We have found ourselves the keepers of many old photos: my parents' pictures and keepsakes, my mother-in-law’s, my aunt’s and, more recently, my cousin's. These albums, collections and loose photos occupy about five plastic tubs, and, as we continue with our basement renovation, more seem to appear every day.
We find them irresistible. Hope, happiness, a bright future may be reflected in a moment captured for ever.
We all love all these old photos, but in many cases, we have no idea who is in them. Still they always seem to have a significance that means we must keep them, even though nobody we know would be able to identify the people in them.
But you know, you have to be tough sometimes. So we are organizing the ones we know: sending originals off to people who would value them, scanning others to send to relatives who are involve in genealogical research and framing the ones with emotional and historical value to our family.
It has been a pleasure and I've also shed a few tears, because sometimes I do know who the people are and how their lives unfolded.
Here are a few of 'the keepers' from my dad's large family.
I know that these four little boys in their new coats with the brass buttons and their snappy hats, back in 1917, didn't realize that they were about to be shipped off to boarding school in a remote corner of Cape Breton, probably because the family was up to seven children by then and it was too much to manage for their mother. They would next see the rest of the family in the spring. My dad insists that that year it was so cold that the cows went 'dry' and there was no milk for porridge. Did boarding school make a difference in their lives? I think so.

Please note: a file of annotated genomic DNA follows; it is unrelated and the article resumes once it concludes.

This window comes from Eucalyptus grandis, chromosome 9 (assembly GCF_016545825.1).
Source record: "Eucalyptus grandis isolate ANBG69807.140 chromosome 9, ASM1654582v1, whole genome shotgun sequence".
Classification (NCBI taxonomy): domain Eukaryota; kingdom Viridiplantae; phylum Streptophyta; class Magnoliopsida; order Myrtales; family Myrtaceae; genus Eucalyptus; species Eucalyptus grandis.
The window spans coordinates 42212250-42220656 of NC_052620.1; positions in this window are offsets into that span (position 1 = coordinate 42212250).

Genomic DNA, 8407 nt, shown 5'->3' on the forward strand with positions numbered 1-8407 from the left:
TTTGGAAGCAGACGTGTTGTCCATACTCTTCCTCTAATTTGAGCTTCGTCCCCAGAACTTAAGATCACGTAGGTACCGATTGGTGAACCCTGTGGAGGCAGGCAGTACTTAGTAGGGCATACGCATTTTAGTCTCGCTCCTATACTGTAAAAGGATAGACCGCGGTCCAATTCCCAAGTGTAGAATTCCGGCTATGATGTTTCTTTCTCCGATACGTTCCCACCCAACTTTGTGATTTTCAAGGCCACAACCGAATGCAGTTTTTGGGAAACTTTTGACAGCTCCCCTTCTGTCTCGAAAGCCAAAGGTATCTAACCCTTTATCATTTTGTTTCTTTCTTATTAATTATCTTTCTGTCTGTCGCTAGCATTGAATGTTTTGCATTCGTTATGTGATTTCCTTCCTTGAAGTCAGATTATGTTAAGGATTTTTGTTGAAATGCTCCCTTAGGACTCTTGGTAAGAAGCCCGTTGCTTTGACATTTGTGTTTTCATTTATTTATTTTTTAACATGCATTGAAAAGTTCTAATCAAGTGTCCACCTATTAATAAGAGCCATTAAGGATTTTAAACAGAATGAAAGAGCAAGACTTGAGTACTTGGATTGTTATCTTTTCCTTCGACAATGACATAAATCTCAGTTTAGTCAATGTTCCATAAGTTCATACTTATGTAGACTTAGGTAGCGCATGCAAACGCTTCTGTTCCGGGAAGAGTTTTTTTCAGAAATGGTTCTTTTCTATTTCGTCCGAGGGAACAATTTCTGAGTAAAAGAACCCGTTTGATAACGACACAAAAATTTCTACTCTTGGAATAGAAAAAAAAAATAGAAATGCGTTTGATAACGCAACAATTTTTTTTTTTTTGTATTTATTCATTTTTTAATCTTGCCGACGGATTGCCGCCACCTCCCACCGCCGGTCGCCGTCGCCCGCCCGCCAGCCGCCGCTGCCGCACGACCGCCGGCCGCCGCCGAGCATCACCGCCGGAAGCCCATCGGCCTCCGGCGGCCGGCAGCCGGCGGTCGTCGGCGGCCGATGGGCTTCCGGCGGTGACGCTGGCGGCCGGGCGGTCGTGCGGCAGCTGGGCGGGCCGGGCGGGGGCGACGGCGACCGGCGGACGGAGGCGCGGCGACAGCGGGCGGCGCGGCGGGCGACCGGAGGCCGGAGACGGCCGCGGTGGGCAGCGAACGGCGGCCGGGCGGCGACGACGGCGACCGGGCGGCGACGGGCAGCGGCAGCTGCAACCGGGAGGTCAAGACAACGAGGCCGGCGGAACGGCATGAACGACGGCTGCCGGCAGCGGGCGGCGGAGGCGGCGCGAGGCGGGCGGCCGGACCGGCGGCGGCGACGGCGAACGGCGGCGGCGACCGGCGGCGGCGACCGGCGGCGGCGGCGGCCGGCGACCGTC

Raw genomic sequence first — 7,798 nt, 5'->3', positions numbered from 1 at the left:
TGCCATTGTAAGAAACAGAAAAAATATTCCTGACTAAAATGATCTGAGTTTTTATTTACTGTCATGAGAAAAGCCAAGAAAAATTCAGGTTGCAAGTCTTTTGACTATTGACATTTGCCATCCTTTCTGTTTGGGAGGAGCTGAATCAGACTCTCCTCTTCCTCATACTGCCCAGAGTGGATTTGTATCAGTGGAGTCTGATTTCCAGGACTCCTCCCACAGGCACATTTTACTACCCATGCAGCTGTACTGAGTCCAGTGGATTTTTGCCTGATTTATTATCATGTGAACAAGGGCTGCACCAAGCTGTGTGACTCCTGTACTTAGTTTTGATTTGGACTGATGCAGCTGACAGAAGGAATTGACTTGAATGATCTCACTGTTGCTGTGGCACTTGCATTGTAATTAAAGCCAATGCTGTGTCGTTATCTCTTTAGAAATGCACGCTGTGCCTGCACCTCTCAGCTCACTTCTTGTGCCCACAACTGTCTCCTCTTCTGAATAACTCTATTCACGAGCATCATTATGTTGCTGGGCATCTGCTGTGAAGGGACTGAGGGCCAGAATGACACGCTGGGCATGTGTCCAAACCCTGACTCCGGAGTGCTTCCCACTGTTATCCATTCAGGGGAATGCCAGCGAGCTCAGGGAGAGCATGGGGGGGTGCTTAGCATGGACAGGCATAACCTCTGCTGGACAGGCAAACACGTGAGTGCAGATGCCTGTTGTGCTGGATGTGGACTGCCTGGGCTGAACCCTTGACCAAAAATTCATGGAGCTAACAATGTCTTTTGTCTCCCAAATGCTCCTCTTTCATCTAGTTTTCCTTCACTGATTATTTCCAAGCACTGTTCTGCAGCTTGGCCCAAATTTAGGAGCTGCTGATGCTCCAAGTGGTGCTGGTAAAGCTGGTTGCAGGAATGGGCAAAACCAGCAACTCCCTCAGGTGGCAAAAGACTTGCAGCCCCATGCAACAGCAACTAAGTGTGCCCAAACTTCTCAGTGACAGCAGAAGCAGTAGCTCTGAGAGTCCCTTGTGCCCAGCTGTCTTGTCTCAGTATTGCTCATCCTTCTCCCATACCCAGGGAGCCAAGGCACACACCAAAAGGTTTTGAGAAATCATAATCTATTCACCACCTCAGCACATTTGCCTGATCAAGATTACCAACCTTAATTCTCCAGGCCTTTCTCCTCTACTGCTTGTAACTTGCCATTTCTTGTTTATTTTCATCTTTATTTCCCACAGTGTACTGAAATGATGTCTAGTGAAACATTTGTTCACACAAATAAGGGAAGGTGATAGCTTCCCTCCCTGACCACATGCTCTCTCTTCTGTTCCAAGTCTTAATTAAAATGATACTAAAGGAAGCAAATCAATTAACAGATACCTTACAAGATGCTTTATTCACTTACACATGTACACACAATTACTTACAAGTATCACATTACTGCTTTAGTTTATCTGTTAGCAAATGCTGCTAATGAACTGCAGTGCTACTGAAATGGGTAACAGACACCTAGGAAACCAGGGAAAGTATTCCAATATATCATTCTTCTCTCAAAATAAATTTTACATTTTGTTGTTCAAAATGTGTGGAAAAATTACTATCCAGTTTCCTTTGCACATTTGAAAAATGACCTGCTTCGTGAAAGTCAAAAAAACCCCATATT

The girls must have been less of a handful! They stayed home until they went away to school in their mid-teens. There are many photos of them in elaborate, handmade costumes, looking like something from a fairy tale. I know that one of these little girls had a comfortable happy life and the other had a huge tragedy. There's no way to know by looking at this photo. Perhaps you won't be surprised to know that well into their eighties, they were always dressed 'just so' and quite beautiful.
This very cute lad was the seventh of nine, so not the baby, but the apple of everyone's eye. I remember him as the dashing bachelor uncle with a penchant for practical jokes and a roaring sports car. I also remember his funeral when he was far too young and vital. But he sure packed a lot of living in those forty-five years.
I'll keep you posted on this project, which will probably take about a year. In the meantime, have you had the same kind of bittersweet reaction to your family photos? Come by and tell me about it!